After receiving his master’s in English from Loyola Marymount University, he received a Master of Divinity from the Weston School of Theology and a Master of Sacred Theology from the Jesuit School of Theology. After doing missionary work outside of the United States, he returned to Los Angeles in 1992 and established Homeboy Bakery, an independent nonprofit organization that provides former gang members with a safe environment and skills to join the workforce. It has expanded to Homegirl Café and Catering, Homeboy Silkscreen and Logo Service, and Homeboy Maintenance. The organization offers services including counseling, free laser tattoo removal, and skill development workshops.

As the largest gang intervention center in the United States, he admits that he and the organization have had their share of difficulties financially, as well as with the public and the police. He has had to endure bomb and death threats, receive hate mail, see his bakery burn in 1999, and survive leukemia, but he still holds strongly onto his mission. “There is no ‘us’ or ‘them;’ it is an illusion,” said Father Boyle in relation to how people may be reluctant to relate to gang members.

The book, which took 20 years to write, is meant for a broad audience. He describes the novel as talking about what matters, “It is a string of stories bound together using vague themes. It is about the lethal absence of hope,” said Father Boyle.

Rather than promote his achievements at the reading, he did as he has done throughout his 20-year career: promote understanding. “Knowing my truth is your truth; your truth is the gang member’s truth,” said Father Boyle.

Art and Activism by Colorful Mujeres

"Hermana de Maiz: Portrait of Felicia Montes" by Margaret Alarcon

“Born of my mother’s corn
I am a movimiento seed of resistance
A red-diaper baby
Chicana feminist since birth
but I never dreamed casually  in the city of Lost Angels
‘Cuz I was ready
from the first day I saw the sun” –Felicia Montes

In 1997, Felicia Montes, studying world arts and cultures and Chicana/o studies at UCLA, wanted women artists to come together at a time where a powerful Chicana/o movement was happening in Northeast Highland Park. This led Montes to ask her professor to allow to her organize an event instead of writing a final paper. Only planned for one night, this event blossomed over 14 years into an organization of called Mujeres de Maiz (MdM).

“I was trying to make [my education] relevant [by] not just writing a paper but trying to do something,” said co-founder Felicia Montes.

The event was organized around International Women’s Day, where a local poetry collective band, In Lak Ech, decided to get together with anyone interested in sharing their work and poetry. “We were only supposed to perform once…but people kept asking. They had never seen the presence of women on stage [like that],” said Montes.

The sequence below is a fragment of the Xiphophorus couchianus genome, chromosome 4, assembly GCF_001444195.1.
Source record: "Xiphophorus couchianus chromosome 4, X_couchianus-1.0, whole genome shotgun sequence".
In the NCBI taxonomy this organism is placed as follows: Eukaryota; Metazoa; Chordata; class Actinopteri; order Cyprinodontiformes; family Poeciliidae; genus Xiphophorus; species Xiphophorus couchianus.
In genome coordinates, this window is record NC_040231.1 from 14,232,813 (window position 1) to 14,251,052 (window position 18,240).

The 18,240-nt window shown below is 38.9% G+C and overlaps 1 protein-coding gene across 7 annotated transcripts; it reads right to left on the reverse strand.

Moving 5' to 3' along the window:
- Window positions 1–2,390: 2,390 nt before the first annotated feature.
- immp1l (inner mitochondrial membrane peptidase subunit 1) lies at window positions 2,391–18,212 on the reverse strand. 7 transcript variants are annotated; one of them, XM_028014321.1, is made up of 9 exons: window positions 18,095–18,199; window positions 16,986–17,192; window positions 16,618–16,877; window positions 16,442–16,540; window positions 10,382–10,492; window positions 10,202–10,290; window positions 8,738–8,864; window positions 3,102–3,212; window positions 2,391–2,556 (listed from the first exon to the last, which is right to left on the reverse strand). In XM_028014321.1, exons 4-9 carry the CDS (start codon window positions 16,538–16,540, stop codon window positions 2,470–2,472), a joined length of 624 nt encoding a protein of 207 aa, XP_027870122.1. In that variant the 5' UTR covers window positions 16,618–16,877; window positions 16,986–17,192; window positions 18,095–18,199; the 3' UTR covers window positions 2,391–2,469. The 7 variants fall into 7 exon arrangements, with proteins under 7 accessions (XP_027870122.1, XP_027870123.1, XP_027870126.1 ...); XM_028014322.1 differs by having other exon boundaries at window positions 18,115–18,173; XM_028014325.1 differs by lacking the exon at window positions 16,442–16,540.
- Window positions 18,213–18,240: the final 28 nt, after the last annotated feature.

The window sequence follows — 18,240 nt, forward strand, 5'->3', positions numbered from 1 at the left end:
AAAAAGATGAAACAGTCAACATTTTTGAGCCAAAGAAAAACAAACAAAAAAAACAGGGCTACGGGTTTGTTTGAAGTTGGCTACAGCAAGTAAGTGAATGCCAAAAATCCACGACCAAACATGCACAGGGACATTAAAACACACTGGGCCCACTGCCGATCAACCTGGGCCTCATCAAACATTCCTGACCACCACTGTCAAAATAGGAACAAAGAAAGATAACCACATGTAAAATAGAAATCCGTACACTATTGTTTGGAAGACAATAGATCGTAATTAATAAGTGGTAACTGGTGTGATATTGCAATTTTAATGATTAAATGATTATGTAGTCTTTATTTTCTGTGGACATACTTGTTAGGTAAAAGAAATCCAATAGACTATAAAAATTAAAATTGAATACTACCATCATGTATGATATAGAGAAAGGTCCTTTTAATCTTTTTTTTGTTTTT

Just as corn is grown all around the world, mujeres of any color ranging from the lands South America, Africa, and the Philippines come together to “network and organize around global, social, and political issues,” as stated on their website.

A multimedia women’s art collective, MdM gives space for female artists who want to express themselves politically and spiritually through art, no matter their level of training.

Corn is peeled to expose its inner core in the same way that these women use their art. They find healing when expressing their inner thoughts and activist ideas to others while creating awareness of transnational issues.

MdM holds spoken word and cultural music performances, and showcases sculptures and paintings. They actively participate in events that support and celebrate women as well as helping to build different collaboratives.

Another outlet to contribute to women’s empowerment in the arts is their magazine publication “Zine.” “Not a lot of publications are out there consistently outreaching…so it was important to have that,” said Margaret Alarcon, a member of MdM.

As Alarcon recounts her decision to join MdM, she said that it has helped her empower her gift. An illustration student at the Art Center College of Design, she had a dream of a woman of corn. She decided to paint this image, which later became the symbol for the group.

Before MdM, Alarcon saw herself as an isolated artist; alone and unsure how to share her art with others. MdM gave her the validation and the empowerment she needed to share her creations. In her biography, Alarcon describes her art making as bringing new meaning and healing to her life. Now she is the core organizer for MdM.

The women plan to make MdM a nonprofit organization that will give the group more structure. However, they want to be cautious to preserve the grassroots atmosphere. They wish to have a place where women can express their ideas and form other groups in Los Angeles. “[This would be] very beneficial to the women who are trying to make art,” said Alarcon.